Essay on Obedience: Asch Conformity Experiments

Submitted By brandonweimerskir
Words: 830
Pages: 4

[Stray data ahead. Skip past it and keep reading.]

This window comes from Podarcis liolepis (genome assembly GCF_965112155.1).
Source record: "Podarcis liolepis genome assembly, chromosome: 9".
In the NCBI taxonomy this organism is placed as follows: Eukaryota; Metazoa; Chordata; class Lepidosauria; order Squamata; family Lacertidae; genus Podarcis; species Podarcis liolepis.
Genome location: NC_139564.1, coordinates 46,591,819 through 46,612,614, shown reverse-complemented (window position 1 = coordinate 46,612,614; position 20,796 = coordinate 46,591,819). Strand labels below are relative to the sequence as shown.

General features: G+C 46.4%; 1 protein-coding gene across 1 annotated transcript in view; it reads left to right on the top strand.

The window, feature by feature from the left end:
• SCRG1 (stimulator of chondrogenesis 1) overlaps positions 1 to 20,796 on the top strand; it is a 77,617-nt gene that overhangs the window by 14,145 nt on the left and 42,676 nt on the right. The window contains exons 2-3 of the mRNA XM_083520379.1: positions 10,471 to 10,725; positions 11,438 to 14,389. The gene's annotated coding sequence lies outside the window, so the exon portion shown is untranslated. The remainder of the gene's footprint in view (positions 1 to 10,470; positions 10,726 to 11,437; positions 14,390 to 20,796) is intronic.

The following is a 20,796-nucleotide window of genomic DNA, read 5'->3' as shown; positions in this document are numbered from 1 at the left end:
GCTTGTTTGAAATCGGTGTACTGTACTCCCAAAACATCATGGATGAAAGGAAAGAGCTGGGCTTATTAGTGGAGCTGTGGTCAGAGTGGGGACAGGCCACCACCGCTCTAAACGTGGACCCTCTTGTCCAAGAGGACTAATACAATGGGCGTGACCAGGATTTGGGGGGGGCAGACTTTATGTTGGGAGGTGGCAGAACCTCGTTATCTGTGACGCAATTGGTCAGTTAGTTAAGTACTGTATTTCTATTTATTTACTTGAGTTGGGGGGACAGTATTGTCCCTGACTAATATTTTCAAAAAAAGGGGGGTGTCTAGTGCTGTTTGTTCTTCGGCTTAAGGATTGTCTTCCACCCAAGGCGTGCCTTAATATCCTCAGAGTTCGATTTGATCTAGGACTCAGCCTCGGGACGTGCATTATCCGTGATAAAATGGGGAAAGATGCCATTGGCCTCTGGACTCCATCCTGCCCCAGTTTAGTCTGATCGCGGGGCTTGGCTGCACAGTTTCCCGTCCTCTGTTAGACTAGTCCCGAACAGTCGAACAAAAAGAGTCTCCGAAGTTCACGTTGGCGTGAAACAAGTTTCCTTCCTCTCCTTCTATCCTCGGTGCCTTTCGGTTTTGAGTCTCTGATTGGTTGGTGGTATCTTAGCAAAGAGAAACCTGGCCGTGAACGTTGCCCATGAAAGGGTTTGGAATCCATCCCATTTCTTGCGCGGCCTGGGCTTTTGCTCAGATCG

In July of 1963 a psychologist by the name of Stanley Milgram eternally sealed his fate in psychological journals almost over-night with a single study, the obedience to authority figures experiment. The original point and intended purpose of the experiment was to see how long a subject would inflict pain on another in order to please an authority figure. The entire experiment was designed to answer the increasingly relevant question at the time, “Could the Nazi’s have just been following orders?” Is obeying an authority figure always the correct thing to do? Should we use our best moral judgment to discern from what is right and wrong? These are the questions we must ask ourselves when placed in similar situations. Stanley Milgram’s obedience experiment consisted of two subjects. One playing the part of a teacher and the other of a learner. The learner is strapped to a machine and the teacher is informed that for every question answered wrong a shock will be administered to the learner. When the learner gets the question wrong the voltage substantially increases each time. This is all being observed by the experimenter. What the teacher doesn’t know is that the learner is actually an actor and they are not actually receiving any of the electrical shocks. At the start of the experiment the learner explains a heart condition they are suffering from but assures that it shouldn’t be a factor in the experiment. A ploy used to gain sympathy from the teacher later on in the experiment. In Milgram’s study he was astonished to find that a remarkable 65 percent of people would follow orders to administer a shock all the way up to the highest voltage allowed. Even more alarming is that most people in the study followed the experimenter’s orders with little resistance. In one particular case a man asked to stop the experiment deeming he didn’t want the responsibility of killing the learner. When he was instructed that all the responsibility would fall on the experimenter he had little issue following the order to administer the shocks there after. This is a clear cut example of how people are willing to follow orders blindly as long as someone is being held responsible for the action taking place. Another interesting study is the one social psychologist Solomon Asch of Rutgers University preformed. Like Milgram’s experiments Asch was also looking to see if people would follow orders and or conform. Although Asch’s experiments were a little less stressful and much less controversial they showed us in great detail how willing humans are to conform to their surroundings. Asch’s conformity experiment demonstrated the degree to which an individual's own opinions are influenced by those of a majority group. Three subjects are placed in a room and all giving the same picture of three lines of different lengths. They are all asked to pick one of the three in which they perceived to be the longest. In the beginning of the experiment all is well until slowly two of the three participants begin to answer incorrectly. What the actually participant does not realize is that the